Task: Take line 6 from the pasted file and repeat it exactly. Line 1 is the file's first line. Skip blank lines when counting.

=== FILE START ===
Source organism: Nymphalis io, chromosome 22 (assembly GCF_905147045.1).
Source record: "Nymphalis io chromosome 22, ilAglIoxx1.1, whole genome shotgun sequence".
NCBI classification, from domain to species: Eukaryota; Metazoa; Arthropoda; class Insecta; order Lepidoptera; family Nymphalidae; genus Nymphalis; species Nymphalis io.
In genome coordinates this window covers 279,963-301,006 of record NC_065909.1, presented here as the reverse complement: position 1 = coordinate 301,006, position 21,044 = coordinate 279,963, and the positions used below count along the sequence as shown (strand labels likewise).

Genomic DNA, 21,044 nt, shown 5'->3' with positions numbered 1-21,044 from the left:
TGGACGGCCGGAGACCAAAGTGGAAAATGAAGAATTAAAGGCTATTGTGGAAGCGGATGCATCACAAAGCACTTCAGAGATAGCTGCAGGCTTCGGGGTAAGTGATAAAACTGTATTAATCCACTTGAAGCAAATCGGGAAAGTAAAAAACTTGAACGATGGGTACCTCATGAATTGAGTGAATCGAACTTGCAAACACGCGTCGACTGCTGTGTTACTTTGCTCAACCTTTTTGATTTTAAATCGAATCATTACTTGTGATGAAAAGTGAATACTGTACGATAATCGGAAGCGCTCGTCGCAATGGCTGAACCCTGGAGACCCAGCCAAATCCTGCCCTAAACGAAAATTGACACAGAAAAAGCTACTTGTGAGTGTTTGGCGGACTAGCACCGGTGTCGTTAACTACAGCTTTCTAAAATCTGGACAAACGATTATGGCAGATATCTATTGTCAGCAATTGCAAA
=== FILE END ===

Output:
TGGACGGCCGGAGACCAAAGTGGAAAATGAAGAATTAAAGGCTATTGTGGAAGCGGATGCATCACAAAGCACTTCAGAGATAGCTGCAGGCTTCGGGGTAAGTGATAAAACTGTATTAATCCACTTGAAGCAAATCGGGAAAGTAAAAAACTTGAACGATGGGTACCTCATGAATTGAGTGAATCGAACTTGCAAACACGCGTCGACTGCTGTGTTACTTTGCTCAACCTTTTTGATTTTAAATCGAATCATTACTTGTGATGAAAAGTGAATACTGTACGATAATCGGAAGCGCTCGTCGCAATGGCTGAACCCTGGAGACCCAGCCAAATCCTGCCCTAAACGAAAATTGACACAGAAAAAGCTACTTGTGAGTGTTTGGCGGACTAGCACCGGTGTCGTTAACTACAGCTTTCTAAAATCTGGACAAACGATTATGGCAGATATCTATTGTCAGCAATTGCAAA